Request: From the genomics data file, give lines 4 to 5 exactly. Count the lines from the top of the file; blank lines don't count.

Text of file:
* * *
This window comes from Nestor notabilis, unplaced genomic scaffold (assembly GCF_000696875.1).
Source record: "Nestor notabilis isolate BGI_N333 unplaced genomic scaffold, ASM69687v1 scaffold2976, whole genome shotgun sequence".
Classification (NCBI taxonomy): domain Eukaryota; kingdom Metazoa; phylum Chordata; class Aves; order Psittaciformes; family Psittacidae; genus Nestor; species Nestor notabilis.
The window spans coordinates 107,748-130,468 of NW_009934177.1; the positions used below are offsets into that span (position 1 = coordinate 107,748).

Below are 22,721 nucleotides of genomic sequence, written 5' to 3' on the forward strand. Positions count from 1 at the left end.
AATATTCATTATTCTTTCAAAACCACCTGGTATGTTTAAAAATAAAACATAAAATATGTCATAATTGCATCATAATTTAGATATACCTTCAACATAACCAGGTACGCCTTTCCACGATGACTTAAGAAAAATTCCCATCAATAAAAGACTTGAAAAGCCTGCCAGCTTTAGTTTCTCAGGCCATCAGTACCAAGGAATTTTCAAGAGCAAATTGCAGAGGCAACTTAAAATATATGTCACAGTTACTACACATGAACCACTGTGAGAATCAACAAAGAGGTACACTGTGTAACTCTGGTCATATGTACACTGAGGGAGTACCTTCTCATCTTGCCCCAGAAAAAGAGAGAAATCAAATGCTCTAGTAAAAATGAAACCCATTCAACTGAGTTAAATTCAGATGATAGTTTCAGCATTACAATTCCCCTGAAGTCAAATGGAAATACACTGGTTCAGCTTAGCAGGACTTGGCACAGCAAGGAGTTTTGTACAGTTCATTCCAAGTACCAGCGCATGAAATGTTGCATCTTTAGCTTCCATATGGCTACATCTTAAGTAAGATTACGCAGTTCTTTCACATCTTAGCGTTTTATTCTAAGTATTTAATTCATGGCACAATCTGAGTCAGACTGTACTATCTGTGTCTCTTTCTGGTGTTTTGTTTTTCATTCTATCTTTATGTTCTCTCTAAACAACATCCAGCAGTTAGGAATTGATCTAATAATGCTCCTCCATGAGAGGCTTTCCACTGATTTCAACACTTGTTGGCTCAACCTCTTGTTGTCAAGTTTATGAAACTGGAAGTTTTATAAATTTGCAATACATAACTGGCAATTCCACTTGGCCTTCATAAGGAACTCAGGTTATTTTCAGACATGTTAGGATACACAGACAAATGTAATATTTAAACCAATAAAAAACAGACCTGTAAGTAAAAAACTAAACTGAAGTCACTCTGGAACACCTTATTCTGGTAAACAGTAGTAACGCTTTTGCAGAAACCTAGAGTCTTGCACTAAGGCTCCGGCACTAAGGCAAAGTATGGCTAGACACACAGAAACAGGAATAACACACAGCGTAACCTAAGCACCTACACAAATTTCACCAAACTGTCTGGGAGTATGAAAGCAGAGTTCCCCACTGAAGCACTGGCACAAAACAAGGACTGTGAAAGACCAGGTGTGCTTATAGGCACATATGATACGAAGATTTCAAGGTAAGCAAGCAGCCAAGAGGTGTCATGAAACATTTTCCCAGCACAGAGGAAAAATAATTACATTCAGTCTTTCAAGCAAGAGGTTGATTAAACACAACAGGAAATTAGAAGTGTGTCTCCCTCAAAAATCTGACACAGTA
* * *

The window spans coordinates 107,748-130,468 of NW_009934177.1; the positions used below are offsets into that span (position 1 = coordinate 107,748).

Below are 22,721 nucleotides of genomic sequence, written 5' to 3' on the forward strand. Positions count from 1 at the left end.